Is Dehydration Painful At The End Of Life? PDF Print E-mail
Monday, 06 June 2011 12:24

As we approach the end of our life, it is natural to eat and drink less. When we begin to actively die, some people may swallow nothing for as long as 14 days before death occurs.

 

People are concerned that this natural dehydration is painful. But studies of dying patients who remain mentally alert—such as those with Lou Gehrig’s Disease or some cancers—have verified that the only discomfort is a dry mouth.


When we dehydrate, the brain recognizes this and produces an ‘endorphin’, our body’s form of morphine, to help keep us comfortable. If we artificially interfere in this natural process, with IV fluids or a feeding tube, dehydration doesn’t occur and the brain will not produce the endorphin; which means we actually cause more pain when we don’t let nature take its own course.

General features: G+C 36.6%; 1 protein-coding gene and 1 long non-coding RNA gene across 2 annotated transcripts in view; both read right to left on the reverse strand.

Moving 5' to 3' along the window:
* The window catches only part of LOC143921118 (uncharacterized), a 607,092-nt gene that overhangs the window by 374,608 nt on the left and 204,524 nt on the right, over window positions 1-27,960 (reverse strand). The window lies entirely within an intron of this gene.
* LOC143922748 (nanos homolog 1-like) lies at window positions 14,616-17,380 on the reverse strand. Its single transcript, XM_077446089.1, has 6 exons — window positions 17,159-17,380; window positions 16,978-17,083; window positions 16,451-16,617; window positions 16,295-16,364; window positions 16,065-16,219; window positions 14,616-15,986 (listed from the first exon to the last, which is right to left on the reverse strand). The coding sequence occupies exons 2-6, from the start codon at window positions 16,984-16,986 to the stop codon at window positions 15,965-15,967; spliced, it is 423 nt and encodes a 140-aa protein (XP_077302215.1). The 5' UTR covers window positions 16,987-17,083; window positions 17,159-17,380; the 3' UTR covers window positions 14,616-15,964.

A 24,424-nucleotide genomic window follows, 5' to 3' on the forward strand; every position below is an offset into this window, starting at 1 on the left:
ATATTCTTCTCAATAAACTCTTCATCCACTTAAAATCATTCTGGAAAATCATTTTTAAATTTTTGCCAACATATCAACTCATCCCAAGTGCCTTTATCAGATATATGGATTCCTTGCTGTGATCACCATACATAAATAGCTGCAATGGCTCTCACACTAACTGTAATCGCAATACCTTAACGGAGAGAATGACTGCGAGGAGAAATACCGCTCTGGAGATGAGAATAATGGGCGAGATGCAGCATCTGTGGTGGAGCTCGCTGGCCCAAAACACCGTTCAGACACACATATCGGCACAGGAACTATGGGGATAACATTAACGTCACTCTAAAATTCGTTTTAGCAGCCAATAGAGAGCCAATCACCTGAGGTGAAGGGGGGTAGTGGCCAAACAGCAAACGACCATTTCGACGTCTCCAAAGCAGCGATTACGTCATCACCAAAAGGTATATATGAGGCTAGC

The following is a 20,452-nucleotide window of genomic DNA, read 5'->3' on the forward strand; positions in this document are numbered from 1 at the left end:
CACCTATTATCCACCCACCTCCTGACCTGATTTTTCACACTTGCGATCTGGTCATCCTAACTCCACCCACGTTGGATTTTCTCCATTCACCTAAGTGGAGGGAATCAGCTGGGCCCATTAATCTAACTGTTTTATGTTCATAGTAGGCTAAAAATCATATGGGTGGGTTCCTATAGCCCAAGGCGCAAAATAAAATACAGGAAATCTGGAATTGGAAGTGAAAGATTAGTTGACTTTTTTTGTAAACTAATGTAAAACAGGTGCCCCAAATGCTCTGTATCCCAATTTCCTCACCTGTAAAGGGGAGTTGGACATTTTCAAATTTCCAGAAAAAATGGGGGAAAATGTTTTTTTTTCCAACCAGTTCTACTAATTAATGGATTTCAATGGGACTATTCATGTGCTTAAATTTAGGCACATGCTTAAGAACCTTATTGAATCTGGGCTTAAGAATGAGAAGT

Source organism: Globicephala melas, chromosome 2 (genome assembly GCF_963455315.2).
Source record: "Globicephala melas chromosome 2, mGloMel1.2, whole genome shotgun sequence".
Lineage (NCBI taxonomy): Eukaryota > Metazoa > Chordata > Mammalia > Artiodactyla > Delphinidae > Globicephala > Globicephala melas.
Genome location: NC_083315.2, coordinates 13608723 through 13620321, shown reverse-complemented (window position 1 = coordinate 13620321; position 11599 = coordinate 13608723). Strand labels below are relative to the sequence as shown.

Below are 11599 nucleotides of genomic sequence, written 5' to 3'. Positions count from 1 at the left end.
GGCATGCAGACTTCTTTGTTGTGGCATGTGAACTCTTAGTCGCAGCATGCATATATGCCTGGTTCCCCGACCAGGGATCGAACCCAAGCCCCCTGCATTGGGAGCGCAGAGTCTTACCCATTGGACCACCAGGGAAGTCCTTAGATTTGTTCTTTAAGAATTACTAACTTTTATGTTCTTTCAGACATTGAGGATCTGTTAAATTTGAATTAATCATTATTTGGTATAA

Eating and drinking is an important indicator of health. So it is difficult for family members to not want to do something. Although a healthy person who drinks only water will certainly starve, someone at the end of their life does not ‘starve to death’; they die of their disease and of dehydration.


The best thing a family can do for comfort is offer good mouth care: moist sponges, drops of water (although sometimes the dying person won’t let you even do that!). Pushing food or fluids into someone at this time may not only cause discomfort and vomiting but may prolong their dying and suffering.

 

Last Updated on Wednesday, 06 July 2011 13:41